Brexit: No-deal advocates 'peddling myths'
Politicians advocating a no-deal Brexit are "peddling myths and misleading the public", the vice-chair of the NI Food and Drink Association (NIFDA) has said. Declan Billington said there is "no good outcome" from a no-deal scenario. Mr Billington attacked Conservative Brexiteers in Westminster, some of whom have said they will not back a deal and would prefer to leave the EU on World Trade Organisation (WTO) terms. "To find that so close to a no deal, the myths are still being peddled is hugely concerning because they're trying to sleepwalk us into a disaster for our local economy. "That's what we see coming out of the London politicians," he told BBC Newsline.
Brexit police unit ‘heavily deployed’ since launch
A team of more than 300 police officers set up for incidents relating to Brexit has been “very heavily deployed and busy” since it started last week, Police Scotland has revealed. The dedicated unit for Brexit-related emergencies has already been dispatched to deal with protests and “increasing febrile” behaviour in the streets, according to Police Scotland Deputy Chief Constable Will Kerr. Funding for the additional officers is a source of concern, with the force’s budget revealed to be facing a large shortfall.
Brexit uncertainty stalls housing starts at 165,000 a year
Housing starts stagnated at 165,160 in 2018, despite Government efforts to pump up housing supply to achieve its flaunted building target of 300,000 homes by the mid-2020s.
PSNI chief fears losing European arrest warrant in event of no-deal Brexit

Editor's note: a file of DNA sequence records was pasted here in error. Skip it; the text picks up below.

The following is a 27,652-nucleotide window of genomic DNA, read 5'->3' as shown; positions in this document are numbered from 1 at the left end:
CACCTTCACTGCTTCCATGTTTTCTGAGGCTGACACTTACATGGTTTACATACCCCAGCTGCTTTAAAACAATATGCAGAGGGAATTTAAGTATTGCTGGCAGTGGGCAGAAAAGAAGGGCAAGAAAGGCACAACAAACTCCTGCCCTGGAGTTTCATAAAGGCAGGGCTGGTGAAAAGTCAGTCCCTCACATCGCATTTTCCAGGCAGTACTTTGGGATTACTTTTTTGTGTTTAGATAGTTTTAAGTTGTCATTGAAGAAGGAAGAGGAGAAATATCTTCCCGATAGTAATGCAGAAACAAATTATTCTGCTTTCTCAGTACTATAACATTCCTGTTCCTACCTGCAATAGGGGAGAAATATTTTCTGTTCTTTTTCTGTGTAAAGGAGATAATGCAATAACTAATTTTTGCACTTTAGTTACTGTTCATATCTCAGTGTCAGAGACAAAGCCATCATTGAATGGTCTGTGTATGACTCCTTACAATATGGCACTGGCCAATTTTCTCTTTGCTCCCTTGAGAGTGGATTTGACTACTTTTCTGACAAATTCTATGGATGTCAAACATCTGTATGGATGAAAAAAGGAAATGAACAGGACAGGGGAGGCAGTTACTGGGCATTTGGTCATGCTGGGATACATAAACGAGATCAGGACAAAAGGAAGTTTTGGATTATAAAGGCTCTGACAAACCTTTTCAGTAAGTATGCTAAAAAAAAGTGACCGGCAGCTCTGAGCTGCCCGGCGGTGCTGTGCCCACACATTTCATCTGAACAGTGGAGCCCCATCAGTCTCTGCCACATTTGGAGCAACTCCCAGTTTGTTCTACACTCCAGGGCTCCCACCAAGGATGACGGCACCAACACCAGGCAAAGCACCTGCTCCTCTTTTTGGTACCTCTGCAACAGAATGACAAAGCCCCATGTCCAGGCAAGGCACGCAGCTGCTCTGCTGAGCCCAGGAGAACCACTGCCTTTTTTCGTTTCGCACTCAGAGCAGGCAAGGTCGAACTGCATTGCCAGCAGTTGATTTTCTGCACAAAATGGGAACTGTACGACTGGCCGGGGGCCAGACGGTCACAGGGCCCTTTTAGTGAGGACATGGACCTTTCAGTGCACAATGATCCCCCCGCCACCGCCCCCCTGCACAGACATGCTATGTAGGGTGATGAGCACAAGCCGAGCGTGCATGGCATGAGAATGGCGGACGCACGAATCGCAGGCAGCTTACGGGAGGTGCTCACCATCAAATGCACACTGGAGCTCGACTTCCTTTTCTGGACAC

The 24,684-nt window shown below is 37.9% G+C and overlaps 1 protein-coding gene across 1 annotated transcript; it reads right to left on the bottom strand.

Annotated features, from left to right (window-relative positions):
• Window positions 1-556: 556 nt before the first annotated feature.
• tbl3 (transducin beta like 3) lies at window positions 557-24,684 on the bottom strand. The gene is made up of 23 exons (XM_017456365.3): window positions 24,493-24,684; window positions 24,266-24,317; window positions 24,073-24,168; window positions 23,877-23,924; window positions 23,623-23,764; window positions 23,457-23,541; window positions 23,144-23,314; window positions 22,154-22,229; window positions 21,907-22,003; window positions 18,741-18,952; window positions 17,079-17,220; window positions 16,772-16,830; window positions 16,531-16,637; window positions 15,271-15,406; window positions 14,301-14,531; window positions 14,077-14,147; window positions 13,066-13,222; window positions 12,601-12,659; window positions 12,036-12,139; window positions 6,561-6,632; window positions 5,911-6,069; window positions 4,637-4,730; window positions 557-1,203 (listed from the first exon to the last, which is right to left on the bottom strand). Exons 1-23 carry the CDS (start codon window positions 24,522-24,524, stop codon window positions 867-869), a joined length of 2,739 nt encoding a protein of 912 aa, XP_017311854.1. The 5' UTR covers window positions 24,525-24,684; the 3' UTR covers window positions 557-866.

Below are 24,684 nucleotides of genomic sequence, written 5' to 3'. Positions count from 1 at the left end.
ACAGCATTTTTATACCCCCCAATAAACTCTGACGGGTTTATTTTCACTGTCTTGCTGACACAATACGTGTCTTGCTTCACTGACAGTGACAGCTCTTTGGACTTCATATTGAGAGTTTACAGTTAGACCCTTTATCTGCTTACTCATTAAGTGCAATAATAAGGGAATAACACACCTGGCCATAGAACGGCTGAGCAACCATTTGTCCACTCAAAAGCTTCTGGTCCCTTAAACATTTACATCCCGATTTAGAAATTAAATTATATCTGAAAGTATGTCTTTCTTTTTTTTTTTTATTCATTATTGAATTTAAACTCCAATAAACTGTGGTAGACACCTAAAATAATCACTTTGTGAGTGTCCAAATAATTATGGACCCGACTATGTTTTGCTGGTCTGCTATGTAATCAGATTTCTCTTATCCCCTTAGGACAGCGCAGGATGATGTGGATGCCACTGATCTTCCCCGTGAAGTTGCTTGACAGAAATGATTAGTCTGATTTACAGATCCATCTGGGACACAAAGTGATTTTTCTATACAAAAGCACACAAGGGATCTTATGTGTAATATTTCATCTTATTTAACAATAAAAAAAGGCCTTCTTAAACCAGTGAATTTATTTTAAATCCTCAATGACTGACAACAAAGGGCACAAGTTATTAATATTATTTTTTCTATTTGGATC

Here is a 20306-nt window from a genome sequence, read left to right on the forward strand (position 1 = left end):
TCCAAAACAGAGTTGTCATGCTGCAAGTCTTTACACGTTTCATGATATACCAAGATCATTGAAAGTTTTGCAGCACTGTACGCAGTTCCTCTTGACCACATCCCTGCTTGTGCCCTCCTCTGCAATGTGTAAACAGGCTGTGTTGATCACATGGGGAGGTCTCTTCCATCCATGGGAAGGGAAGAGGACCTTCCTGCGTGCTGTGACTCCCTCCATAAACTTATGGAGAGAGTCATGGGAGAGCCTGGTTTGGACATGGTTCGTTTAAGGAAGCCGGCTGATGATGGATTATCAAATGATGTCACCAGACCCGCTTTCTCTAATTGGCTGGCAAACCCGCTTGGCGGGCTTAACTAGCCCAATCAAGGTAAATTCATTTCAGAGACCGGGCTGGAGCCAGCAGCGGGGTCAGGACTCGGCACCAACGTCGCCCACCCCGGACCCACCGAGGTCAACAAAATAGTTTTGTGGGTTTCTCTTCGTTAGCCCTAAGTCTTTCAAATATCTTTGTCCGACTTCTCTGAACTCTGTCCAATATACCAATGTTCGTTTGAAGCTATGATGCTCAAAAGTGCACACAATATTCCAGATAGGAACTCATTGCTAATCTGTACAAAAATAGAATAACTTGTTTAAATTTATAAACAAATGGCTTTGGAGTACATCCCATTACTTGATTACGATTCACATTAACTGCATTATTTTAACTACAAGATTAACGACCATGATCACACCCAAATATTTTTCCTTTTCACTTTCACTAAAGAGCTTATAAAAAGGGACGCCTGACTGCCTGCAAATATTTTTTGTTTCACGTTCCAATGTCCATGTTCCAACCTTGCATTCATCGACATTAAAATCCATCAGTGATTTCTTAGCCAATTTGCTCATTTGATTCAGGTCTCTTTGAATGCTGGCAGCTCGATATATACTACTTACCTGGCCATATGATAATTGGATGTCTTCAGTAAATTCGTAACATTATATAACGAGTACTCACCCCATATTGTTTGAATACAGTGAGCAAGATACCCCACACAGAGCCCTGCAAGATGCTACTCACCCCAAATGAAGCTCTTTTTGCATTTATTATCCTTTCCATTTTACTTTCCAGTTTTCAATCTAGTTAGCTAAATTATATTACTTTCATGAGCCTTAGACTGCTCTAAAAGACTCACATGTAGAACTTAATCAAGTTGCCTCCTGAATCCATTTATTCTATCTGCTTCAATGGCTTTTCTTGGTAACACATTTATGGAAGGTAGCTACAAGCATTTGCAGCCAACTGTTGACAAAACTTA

A senior police officer has voiced concern that the European Arrest Warrant could disappear in the event of a no-deal Brexit. PSNI Assistant Chief Constable Tim Mairs told a Policing Board seminar in Belfast that this week alone, five people are being brought back to Northern Ireland under the policing tool. Making a presentation called Policing The EU Exit, Mr Mairs said police are concerned about the risk of losing this power if the UK leaves the EU without a deal. He also outlined potential risks from a no-deal Brexit including additional infrastructure or checks at the Irish border generating violent attacks and the exploitation of differences between the north and the Republic. He emphasised that police do not want to see the perception of a "safe haven" for criminals created either north or south of the border after Brexit.
Coffee industry ‘crisis’ looms due to fears of post-Brexit barista shortage
According to the UK Coffee Report, created by Allegra World Coffee in partnership with The London Coffee Festival, 6,517 new coffee shops are expected to crop up nationwide by 2023, which could lead to a shortage of baristas. There are currently 160,000 baristas working in the UK, but the research claims that 40,000 more will be needed to accommodate the looming surge of coffee shops. Given that the industry relies heavily on overseas workers, the report suggests that Brexit could have an adverse affect on yet another key part of our lives.